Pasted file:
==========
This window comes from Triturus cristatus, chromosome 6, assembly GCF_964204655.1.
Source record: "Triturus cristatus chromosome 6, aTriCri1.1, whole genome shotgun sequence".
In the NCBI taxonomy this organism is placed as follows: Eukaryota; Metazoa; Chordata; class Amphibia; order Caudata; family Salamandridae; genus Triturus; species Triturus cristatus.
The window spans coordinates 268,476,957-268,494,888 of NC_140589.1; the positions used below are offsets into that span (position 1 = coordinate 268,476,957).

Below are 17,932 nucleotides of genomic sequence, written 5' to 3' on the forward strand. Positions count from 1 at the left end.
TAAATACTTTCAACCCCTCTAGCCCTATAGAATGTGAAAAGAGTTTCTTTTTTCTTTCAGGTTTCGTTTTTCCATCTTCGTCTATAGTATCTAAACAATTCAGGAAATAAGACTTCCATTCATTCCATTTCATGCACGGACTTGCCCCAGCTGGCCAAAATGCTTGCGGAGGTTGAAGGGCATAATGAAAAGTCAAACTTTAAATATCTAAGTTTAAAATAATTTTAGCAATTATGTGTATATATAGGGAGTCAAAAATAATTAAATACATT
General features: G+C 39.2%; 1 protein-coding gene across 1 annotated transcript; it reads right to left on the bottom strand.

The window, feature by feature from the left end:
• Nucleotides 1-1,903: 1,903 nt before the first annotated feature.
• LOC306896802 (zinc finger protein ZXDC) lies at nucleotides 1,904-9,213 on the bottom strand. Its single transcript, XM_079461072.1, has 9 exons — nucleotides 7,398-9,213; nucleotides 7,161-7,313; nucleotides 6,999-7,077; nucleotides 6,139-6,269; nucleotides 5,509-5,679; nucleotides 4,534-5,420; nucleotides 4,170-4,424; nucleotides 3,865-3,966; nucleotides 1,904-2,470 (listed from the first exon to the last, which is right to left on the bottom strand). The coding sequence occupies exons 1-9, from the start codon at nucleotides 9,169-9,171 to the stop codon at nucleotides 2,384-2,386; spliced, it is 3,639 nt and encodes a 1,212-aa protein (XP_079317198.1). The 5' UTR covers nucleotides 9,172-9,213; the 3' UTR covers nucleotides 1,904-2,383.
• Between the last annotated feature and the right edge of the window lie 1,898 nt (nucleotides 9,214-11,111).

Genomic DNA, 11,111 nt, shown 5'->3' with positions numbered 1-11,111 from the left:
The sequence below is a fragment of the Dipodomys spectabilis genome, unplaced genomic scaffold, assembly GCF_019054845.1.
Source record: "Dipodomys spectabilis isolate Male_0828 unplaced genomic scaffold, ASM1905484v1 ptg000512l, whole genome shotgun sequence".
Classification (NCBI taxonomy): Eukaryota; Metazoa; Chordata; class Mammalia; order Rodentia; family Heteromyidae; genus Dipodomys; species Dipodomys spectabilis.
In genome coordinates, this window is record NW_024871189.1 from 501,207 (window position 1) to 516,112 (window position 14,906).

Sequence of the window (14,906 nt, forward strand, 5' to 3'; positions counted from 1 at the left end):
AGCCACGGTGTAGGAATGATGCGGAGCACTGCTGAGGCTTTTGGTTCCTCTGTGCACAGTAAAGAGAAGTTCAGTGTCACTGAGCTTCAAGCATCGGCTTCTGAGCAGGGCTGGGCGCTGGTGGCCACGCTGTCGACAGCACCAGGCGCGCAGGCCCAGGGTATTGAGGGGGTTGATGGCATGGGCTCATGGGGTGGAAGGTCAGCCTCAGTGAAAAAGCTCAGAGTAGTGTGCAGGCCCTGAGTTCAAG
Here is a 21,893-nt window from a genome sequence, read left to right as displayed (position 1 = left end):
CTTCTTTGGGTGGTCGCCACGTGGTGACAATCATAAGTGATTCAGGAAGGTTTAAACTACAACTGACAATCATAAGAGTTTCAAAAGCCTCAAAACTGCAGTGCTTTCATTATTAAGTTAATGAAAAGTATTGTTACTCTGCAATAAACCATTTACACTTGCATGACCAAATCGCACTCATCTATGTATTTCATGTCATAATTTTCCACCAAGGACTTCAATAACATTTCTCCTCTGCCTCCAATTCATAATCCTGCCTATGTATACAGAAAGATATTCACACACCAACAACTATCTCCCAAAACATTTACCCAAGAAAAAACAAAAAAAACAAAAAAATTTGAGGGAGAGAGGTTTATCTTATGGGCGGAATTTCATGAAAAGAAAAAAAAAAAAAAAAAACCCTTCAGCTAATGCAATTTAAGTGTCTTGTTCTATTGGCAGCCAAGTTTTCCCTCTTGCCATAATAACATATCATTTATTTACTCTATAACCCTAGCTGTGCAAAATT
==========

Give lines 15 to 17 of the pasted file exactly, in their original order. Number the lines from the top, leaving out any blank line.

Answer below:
Classification (NCBI taxonomy): Eukaryota; Metazoa; Chordata; class Mammalia; order Rodentia; family Heteromyidae; genus Dipodomys; species Dipodomys spectabilis.
In genome coordinates, this window is record NW_024871189.1 from 501,207 (window position 1) to 516,112 (window position 14,906).

Sequence of the window (14,906 nt, forward strand, 5' to 3'; positions counted from 1 at the left end):